5 Major Facebook Ad Changes One Month After Removing 28 Day Attribution
On September 28, Facebook officially announced that the company will be removing the standard 28-day-long attribution window for its ad platform. Instead, they announced that the longest attribution window that would be supported is 7 days.
In the past, Facebook’s attribution advertising model allowed advertisers to track their ad campaign performance closely, examining their actions over a long period of time. However, with the removal of the 28-day attribution, this is no longer possible. It’s been more than a month since Facebook removed the old attribution window, but what has changed during that period?
Without further ado, let’s dive right in…
- What Does This Mean for Facebook Advertisers?
- How Will This Affect Advertising?
- 5 Things You Need to Know About Facebook Ad Changes
- Where to Go From Here?
What Does This Mean for Facebook Advertisers?
Facebook’s attribution models have specific touchpoints in the advertising process which are there to give you insight into specific metrics of your choice. Using this insight, you can find out what was the real impact of your Facebook ad campaigns.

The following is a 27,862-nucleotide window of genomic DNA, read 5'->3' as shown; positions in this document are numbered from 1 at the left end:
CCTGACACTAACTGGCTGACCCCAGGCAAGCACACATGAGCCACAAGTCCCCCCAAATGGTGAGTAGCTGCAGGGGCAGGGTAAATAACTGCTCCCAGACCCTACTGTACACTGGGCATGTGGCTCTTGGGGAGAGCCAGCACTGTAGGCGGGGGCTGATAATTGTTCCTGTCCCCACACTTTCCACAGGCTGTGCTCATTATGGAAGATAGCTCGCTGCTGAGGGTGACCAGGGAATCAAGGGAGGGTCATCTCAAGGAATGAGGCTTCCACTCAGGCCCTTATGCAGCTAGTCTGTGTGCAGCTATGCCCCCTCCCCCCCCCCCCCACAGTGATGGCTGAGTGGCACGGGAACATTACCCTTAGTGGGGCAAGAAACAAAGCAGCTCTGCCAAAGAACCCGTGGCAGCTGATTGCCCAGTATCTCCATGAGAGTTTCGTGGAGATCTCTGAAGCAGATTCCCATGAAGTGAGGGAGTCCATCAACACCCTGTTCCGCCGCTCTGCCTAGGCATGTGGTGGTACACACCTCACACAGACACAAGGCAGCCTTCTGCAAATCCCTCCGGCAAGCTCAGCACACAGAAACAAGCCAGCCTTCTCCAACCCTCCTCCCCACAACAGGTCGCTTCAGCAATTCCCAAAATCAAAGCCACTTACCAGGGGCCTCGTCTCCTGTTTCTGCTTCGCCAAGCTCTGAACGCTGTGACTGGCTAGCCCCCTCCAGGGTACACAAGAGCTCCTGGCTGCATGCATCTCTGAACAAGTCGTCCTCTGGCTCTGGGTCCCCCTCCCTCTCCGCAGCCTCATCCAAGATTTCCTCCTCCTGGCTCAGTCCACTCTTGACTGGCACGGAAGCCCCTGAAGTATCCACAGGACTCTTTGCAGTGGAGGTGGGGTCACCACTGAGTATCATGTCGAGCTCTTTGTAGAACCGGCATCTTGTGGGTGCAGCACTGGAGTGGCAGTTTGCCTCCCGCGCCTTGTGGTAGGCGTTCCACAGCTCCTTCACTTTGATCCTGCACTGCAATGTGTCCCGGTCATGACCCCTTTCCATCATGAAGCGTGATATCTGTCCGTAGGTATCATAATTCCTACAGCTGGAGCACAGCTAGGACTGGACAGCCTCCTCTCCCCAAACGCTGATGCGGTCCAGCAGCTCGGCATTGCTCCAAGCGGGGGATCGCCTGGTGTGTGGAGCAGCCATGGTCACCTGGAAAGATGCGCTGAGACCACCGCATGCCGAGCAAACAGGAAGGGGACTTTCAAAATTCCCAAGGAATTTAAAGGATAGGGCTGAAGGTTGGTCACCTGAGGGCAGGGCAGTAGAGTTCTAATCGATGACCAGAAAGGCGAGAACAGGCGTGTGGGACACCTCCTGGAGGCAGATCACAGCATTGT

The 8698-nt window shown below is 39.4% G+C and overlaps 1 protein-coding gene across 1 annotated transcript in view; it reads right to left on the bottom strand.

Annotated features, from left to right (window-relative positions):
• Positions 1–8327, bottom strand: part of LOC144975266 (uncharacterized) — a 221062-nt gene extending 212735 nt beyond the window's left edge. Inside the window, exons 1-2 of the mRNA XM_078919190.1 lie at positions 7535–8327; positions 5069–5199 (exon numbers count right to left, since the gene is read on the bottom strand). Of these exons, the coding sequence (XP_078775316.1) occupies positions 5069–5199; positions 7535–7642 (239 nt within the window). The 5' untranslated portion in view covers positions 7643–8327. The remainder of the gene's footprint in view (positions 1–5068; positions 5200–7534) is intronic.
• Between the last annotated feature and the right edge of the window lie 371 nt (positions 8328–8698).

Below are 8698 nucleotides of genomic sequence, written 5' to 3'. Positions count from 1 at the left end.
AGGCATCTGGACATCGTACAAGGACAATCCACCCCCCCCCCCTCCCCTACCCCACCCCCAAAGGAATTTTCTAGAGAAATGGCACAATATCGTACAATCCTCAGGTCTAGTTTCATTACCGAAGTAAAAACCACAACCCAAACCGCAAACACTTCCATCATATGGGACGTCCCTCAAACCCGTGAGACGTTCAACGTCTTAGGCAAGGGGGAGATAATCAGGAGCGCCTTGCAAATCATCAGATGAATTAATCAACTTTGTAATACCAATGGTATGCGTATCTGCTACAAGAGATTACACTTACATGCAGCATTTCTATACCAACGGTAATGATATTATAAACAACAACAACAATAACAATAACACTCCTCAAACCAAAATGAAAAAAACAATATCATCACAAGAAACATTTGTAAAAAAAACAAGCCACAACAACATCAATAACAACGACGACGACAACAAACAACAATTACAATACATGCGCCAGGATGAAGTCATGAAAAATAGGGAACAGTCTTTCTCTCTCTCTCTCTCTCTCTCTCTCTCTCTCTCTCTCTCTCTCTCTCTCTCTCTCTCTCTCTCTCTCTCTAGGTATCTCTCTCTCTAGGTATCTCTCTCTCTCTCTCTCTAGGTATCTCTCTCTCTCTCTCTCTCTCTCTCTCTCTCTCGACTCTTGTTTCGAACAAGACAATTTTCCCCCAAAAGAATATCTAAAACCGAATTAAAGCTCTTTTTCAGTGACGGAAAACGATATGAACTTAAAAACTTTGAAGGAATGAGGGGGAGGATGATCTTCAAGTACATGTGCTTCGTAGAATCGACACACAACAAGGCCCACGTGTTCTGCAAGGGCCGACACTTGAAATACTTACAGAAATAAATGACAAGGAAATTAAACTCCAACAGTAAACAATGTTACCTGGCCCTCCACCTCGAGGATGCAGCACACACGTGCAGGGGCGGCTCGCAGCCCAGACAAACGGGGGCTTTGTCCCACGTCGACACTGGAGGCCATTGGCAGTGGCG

An e-commerce store owner would set tracking models within the Facebook ad platform to oversee the buyer’s journey. Furthermore, the owner could also learn whether ads translate into new visits, sales, and revenue. Before the attribution window update, they could track this over 28 days.
With the new changes, business owners and advertisers no longer have the ability to track their campaigns for long periods. Instead, the Facebook Ad platform now offers only a 7-day overview of their campaign and direct response performance.
Undoubtedly, you’ll see far fewer conversions during a week-long period, instead of a month-long. That means all of your metrics – from return on ad spend to purchase conversion value – will be skewed.
How Will This Affect Advertising?
In order to measure the effectiveness of your ad campaign, you need to observe it for a long period of time. Can you determine why a campaign was successful or unsuccessful based on data collected in a week? For many advertisers, the answer is no.
Just how much reporting will be affected? Like many other aspects of your marketing campaign, this mainly depends on your customer journey length. Products that target consumers that need more time to finish their journey will be more affected.
On the other hand, advertisers and business owners whose operations depend on impulse purchases and quick conversions won’t be affected as much.
All in all, making such a huge change in the final quarter of the year, while nothing new for Facebook, shows shortsightedness on their part. For many, this is the busiest time of the year, and adapting to such a change may be impossible with so much work on their hands.
But not everything is bad. This change won’t affect your retargeting abilities via Facebook Pixel. It will only affect your reporting on Facebook.
5 Things You Need to Know About Facebook Ad Changes